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  • Apple Stock is Up After Earnings – But Are Gains Here to Stay?

    Apple stock was up 5% in after-hours trading Tuesday when its earnings report turned out to be better than expected - but, not great.

    Everyone was bracing for the worst when Apple Inc. (Nasdaq: AAPL) released second-quarter earnings Tuesday after the close. The big question was just how bad things were going to be.

    The answer turned out to be... not so awful. The iPhone maker surprised Wall Street with better than expected numbers, mostly because expectations were so low.

    However, as expected, forward guidance was glum.

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  • Apple: Cash or Trash? The market's North Star of growth is going to report earnings tomorrow. Good news or bad news isn't the real question.
    The question is: With Apple off nearly 50% from its $705.07 a share high set last September, is the famed tech giant a "buy" again?
    Here's my unequivocal answer...
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  • Dumping Apple Stock for Google: How Investors Could Get Burned GOOG

    Talk about two stocks going in the opposite direction: Apple stock (Nasdaq: AAPL) is trading near its 52-week lows, while Google Inc. (Nasdaq: GOOG) recently hit an all-time high.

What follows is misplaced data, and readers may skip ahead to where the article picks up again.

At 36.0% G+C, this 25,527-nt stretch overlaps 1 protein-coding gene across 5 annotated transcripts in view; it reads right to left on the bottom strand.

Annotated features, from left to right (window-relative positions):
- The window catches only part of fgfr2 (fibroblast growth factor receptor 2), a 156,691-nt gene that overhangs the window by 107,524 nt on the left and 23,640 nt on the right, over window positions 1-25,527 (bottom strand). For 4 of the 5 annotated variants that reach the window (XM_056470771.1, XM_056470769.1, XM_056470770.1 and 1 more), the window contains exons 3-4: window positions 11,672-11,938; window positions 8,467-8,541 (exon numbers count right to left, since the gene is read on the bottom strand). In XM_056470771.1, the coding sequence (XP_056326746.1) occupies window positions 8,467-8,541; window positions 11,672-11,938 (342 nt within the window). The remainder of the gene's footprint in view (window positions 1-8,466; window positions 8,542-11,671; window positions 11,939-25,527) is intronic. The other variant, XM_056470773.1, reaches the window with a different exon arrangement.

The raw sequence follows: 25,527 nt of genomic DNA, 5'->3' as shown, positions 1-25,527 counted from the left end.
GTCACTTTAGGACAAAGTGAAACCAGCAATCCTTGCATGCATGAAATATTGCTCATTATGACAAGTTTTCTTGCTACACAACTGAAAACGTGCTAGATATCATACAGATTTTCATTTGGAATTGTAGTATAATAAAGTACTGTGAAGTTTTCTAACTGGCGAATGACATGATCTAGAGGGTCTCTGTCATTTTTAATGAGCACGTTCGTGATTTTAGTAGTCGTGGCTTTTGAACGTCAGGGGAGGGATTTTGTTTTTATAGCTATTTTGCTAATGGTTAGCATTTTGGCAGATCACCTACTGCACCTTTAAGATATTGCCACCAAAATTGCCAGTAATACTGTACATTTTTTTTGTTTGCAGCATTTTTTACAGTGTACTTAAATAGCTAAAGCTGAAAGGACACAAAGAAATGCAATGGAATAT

The trend has some wondering if investors are consciously moving their money from one tech giant to the other.

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  • Apple iWatch, Google Glass First Shots in New Clash of Tech Giants appleiwatch

    Coming less than a year after Google unveiled its Google Glass Web-connected eyeglasses, reports that an Apple "iWatch" is in the works emphatically confirm that the battle is now joined for dominance over the next wave of tech - wearable computing.

    According to the reports, Apple Inc. (Nasdaq: AAPL) has 100 people working on an iWatch users would wear on their wrists, but that would have many of the same capabilities as an iPhone.

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  • The China Smartphone Brand That's Beating Apple (Nasdaq: AAPL) Tech generic smartphone small

    Most investors who pour money into smartphone makers look to dominant players like Apple Inc. (Nasdaq: AAPL) - but they're missing a bigger part of the market.

    The global smartphone industry is changing dramatically, as China surpassed the United States in 2012 to become the world's largest smartphone market by volume. Smartphone shipments to China in the third-quarter of 2012 hit a record 60 million.

    Apple has noticed this shift. In fact, Apple CEO Tim Cook recently told Chinese-run Xinhua News Agency that he believes China will become the company's biggest market in the future.

    But for now, it's the domestic brands that have won.

    "Chinese brands have taken more than half the Chinese smartphone market this year, and they will take much more," Sandy Shen, the head of consumer research at technology research company Gartner in Shanghai, told the Financial Times.

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  • With Apple Stock at the iPhone's Mercy, Time to Play Defense Company Apple logo

    We hear one tidbit of bad news about Apple Inc. (Nasdaq: AAPL) cutting orders for iPhone 5 components and - boom! - Apple stock drops more than 6%.

    The reason for the stark cause-and-effect on Apple stock is that the iPhone contributes about 53% of Apple's vast revenue. [In fact, were the iPhone a standalone company, it would rank 29th in the Fortune 500.]